In: Reports of the Commissioners on the Zoologi-
cal Survey of the State. Dutton and Wentworth,
Boston, MA.
Klimaszewski, J., D. Langor, C. G. Majka,
P. Bouchard, Y. Bousquet, L. LeSage, A.
Smetana, P. Sylvestre, G. Pelletier, A. Davies,
P. DesRochers, H. Goulet, R. Webster, and J.
Sweeney. 2010. Review of adventive species of
Coleoptera (Insecta) recorded from eastern Canada.
Pensoft Publishers, Sofia, Bulgaria.
Krinsky, W. L., and M. K. Oliver. 2001. Ground
Beetles of Connecticut (Coleoptera: Carabidae,
excluding Cicindelini): An Annotated Checklist.
State Geological and Natural History Survey,
Connecticut Department of Environmental Pro-
tection, Hartford, CT.
Larochelle, A., and M.-C. Larivière. 2003. A Natu-
ral History of the Ground Beetles (Coleoptera:
Carabidae) of America North of Mexico. Pensoft
Publishers, Sofia, Bulgaria.
LeConte, J. L. 1848. On certain Coleoptera, indigenous
to the eastern and western continents. Annals
of the Lyceum of Natural History of New York
4: 159163.
Nelson, R. E., and R. A. Reynolds. 1987. Carabus
auratus L. and Clivina fossor L. (Coleoptera:
Carabidae): New records of two introduced taxa
in the Northwest and Northeast U.S.A. Journal
of the New York Entomological Society 95(1):
Smith, M. E. 1959. Carabus auratus L. and other
carabid beetles introduced as gypsy moth preda-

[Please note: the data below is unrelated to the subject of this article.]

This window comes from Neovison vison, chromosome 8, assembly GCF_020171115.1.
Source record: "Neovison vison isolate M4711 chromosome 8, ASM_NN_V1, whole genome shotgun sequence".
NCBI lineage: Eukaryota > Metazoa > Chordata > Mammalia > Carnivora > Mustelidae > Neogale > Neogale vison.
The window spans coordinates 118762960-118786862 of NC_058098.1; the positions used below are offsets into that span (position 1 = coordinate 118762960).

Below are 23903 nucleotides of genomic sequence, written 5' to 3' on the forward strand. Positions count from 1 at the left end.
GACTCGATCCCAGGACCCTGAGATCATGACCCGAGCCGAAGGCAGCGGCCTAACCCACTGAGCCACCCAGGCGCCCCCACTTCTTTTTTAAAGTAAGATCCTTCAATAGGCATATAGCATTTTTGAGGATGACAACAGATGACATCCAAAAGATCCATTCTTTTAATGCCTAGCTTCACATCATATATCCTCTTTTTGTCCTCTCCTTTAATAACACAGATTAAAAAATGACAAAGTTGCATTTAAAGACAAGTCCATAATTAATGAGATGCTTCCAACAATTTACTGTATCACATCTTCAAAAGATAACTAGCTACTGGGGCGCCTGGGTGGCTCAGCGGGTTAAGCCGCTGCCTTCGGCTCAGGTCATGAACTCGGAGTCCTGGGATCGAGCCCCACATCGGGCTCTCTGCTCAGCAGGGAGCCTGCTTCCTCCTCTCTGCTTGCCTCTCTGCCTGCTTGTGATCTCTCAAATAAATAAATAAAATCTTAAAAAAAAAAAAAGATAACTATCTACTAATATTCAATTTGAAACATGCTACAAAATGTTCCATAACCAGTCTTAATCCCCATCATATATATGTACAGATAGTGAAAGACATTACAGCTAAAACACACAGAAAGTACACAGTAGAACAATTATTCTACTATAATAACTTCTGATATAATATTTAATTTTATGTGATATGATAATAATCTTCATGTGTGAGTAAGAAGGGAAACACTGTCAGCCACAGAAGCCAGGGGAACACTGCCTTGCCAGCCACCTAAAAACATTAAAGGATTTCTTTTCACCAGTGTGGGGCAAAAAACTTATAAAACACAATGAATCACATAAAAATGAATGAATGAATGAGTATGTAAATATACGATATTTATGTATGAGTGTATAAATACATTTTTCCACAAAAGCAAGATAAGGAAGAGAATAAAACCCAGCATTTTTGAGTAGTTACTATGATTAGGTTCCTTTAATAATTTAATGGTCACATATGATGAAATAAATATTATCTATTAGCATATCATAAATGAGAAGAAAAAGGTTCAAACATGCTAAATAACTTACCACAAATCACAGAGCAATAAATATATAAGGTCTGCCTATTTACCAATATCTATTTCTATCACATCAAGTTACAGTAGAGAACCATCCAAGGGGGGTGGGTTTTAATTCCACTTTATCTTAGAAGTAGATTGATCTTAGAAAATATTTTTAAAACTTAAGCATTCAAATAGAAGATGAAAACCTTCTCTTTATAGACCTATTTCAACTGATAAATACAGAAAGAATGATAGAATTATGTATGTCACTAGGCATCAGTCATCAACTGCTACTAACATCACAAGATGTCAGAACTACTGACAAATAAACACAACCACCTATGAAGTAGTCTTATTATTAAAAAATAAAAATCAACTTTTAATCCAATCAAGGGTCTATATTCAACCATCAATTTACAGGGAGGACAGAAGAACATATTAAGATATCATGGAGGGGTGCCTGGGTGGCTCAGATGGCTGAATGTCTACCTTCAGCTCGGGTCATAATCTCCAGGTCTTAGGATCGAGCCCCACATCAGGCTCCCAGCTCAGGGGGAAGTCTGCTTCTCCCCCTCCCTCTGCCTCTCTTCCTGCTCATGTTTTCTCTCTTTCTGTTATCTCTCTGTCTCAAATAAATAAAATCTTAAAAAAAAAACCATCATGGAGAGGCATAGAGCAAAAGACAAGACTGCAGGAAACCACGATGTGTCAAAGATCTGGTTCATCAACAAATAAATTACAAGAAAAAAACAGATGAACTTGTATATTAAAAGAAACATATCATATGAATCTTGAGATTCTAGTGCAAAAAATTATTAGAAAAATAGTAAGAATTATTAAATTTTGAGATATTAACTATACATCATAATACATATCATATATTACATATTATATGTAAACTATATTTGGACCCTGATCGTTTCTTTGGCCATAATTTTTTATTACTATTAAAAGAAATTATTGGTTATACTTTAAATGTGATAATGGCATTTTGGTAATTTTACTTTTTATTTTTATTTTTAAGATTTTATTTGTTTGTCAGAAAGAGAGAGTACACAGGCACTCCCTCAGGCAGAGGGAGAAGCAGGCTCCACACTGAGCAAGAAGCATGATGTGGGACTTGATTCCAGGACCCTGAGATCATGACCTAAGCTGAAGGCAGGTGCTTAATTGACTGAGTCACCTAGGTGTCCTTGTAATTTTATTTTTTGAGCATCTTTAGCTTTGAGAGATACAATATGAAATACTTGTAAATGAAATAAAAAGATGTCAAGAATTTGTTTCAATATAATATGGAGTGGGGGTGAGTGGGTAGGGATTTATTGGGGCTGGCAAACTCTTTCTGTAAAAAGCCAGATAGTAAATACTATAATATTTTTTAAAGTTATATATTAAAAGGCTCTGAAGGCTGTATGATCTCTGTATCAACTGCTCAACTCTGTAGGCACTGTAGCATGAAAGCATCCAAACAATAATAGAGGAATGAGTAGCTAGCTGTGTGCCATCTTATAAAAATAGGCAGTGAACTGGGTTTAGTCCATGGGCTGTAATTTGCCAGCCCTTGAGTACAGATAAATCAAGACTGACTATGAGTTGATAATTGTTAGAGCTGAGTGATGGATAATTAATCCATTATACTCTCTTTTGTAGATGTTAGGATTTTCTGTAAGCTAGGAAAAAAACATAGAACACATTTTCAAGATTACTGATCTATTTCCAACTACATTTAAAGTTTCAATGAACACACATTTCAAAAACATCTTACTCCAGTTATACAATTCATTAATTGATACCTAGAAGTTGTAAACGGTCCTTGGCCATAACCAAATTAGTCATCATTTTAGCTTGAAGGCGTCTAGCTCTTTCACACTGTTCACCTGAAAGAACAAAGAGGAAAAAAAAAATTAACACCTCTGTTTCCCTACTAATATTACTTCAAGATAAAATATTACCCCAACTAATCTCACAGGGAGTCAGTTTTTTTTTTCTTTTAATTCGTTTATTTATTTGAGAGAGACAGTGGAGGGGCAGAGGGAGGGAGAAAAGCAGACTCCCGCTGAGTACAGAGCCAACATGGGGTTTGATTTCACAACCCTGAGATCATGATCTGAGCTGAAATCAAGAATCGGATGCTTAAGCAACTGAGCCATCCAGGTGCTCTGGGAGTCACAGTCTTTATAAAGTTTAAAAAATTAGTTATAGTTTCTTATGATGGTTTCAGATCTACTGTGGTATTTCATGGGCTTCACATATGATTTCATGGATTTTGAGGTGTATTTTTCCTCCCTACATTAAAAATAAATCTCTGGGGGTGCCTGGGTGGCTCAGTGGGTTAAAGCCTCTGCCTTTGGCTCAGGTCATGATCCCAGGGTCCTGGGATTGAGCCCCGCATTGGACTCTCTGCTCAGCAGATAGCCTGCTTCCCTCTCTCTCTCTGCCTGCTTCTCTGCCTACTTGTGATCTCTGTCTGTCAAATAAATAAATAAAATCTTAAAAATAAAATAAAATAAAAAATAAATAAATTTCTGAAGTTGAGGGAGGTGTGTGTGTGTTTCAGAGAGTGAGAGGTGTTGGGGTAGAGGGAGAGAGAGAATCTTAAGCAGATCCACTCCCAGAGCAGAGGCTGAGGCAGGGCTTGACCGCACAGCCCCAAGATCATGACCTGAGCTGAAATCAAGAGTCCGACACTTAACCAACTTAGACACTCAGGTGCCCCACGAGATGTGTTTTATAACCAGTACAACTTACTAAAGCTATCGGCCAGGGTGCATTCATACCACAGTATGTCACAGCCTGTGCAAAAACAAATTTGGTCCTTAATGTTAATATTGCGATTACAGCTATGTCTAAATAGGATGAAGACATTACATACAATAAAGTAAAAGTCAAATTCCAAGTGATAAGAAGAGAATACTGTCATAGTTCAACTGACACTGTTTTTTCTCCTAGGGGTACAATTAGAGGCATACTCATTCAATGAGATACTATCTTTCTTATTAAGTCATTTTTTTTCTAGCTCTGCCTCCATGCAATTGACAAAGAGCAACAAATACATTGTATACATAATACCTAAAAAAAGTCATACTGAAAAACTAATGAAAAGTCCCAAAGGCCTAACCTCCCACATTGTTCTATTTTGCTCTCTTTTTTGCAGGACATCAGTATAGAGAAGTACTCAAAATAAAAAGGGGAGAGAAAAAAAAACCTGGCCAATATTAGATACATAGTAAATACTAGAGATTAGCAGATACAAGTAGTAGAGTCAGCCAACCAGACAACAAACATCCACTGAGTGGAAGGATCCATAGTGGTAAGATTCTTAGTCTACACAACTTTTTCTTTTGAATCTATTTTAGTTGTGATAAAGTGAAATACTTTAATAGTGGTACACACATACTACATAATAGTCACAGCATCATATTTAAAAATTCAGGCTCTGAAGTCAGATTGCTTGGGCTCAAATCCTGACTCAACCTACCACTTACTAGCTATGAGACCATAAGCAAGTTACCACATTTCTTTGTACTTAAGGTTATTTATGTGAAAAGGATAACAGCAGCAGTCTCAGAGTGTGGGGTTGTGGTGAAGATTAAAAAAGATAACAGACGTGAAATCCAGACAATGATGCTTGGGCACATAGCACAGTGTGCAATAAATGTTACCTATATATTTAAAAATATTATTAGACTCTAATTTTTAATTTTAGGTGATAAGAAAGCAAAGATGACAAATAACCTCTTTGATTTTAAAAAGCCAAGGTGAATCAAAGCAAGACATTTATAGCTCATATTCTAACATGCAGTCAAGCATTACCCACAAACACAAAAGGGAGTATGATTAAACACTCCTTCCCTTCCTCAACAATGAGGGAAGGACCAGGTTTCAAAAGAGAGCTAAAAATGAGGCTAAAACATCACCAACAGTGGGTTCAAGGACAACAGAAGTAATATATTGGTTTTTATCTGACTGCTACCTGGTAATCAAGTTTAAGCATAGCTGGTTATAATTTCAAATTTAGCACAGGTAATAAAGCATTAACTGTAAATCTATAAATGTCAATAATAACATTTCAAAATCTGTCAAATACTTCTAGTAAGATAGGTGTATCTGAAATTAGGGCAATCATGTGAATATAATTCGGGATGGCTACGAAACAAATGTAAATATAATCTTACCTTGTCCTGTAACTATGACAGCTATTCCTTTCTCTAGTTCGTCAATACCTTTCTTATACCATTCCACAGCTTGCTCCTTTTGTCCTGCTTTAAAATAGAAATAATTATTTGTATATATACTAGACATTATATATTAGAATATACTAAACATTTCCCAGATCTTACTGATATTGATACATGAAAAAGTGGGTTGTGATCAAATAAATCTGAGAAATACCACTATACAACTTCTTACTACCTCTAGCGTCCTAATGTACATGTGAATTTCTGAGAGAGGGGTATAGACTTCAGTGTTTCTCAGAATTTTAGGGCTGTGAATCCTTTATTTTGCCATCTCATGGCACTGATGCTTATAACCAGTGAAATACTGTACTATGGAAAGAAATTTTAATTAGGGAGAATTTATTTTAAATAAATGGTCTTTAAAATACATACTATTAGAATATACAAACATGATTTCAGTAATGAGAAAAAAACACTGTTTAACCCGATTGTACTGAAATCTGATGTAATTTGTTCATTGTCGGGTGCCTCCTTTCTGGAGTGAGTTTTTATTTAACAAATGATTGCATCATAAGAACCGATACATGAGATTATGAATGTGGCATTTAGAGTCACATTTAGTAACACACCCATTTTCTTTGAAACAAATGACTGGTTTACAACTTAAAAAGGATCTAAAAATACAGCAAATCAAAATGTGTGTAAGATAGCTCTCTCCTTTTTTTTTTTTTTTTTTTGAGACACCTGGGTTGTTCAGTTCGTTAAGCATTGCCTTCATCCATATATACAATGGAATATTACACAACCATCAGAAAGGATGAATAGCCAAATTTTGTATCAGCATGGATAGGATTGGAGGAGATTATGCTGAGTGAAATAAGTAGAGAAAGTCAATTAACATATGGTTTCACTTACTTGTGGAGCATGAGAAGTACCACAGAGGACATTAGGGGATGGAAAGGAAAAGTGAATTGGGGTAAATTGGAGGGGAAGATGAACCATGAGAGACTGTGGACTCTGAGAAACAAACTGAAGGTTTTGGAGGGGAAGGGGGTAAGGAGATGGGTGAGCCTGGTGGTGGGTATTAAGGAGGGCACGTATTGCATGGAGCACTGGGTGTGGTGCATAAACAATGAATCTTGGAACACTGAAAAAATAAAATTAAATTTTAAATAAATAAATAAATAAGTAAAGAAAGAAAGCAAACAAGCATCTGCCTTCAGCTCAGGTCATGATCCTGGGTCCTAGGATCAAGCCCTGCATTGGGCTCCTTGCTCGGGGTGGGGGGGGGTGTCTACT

tors. Proceedings of the Entomological Society
of Washington 61(1): 710.
Turin, H., L. Penev, A. Casale, E. Arndt, Th.
Assmann, K. Makarov, D. Mossakowski,
Gy. Szél, and F. Weber. 2003. Species accounts
[pp. 151284]. In: The Genus Carabus in Europe:
A Synthesis (H. Turin, L. Penev, and A. Casale,
editors). Pensoft Publishers, Sofia, Bulgaria.
(Received 25 September 2014; accepted 30 December 2014.
Publication date 18 June 2015.)
... Synanthropic habitats typically do not receive as much attention from carabid collectors as pristine habitats harboring interesting endemic species, so it is possible that dedicated efforts will discover T. obtusus to be quite common and widespread in eastern North America. Even the relatively massive and gaudily colored Carabus auratus Linnaeus has apparently escaped detection over large portions of its presumed introduced range in New England due to its preference for uncharismatic habitats such as residential lawns (Lewis et al. 2015). ...
Full-text available
The Palearctic species Trechus obtusus Erichson is reported for the first time from eastern North America. Recent collections in Virginia and North Carolina (new state records) indicate the establishment of the species in the Appalachian region. DNA was extracted from six individuals, and the COI barcoding region was sequenced. All but one of the COI barcode haplotypes were identical to those of T. obtusus collected in western North America. No matches were found with available Palearctic sequences. Individuals of T. obtusus were collected from caves and forest leaf litter, both habitats used by native trechine species. Sampled Appalachian populations of T. obtusus appear to be small, with the exception of the population in Mebane Saltpeter Cave (Pulaski County, VA), which is large and included teneral individuals. Currently, there is no evidence that the species is displacing or otherwise negatively affecting native trechines. The species should be monitored carefully going forward, and targeted sampling of synanthropic habitats will be the best method for early detection.
... Later, Webster and DeMerchant (2012a) added another four species. Most recently, Carabus a. auratus Linnaeus was newly recorded for Canada and NB by Lewis et al. (2015). Here, we add three additional species to the faunal list of the province. ...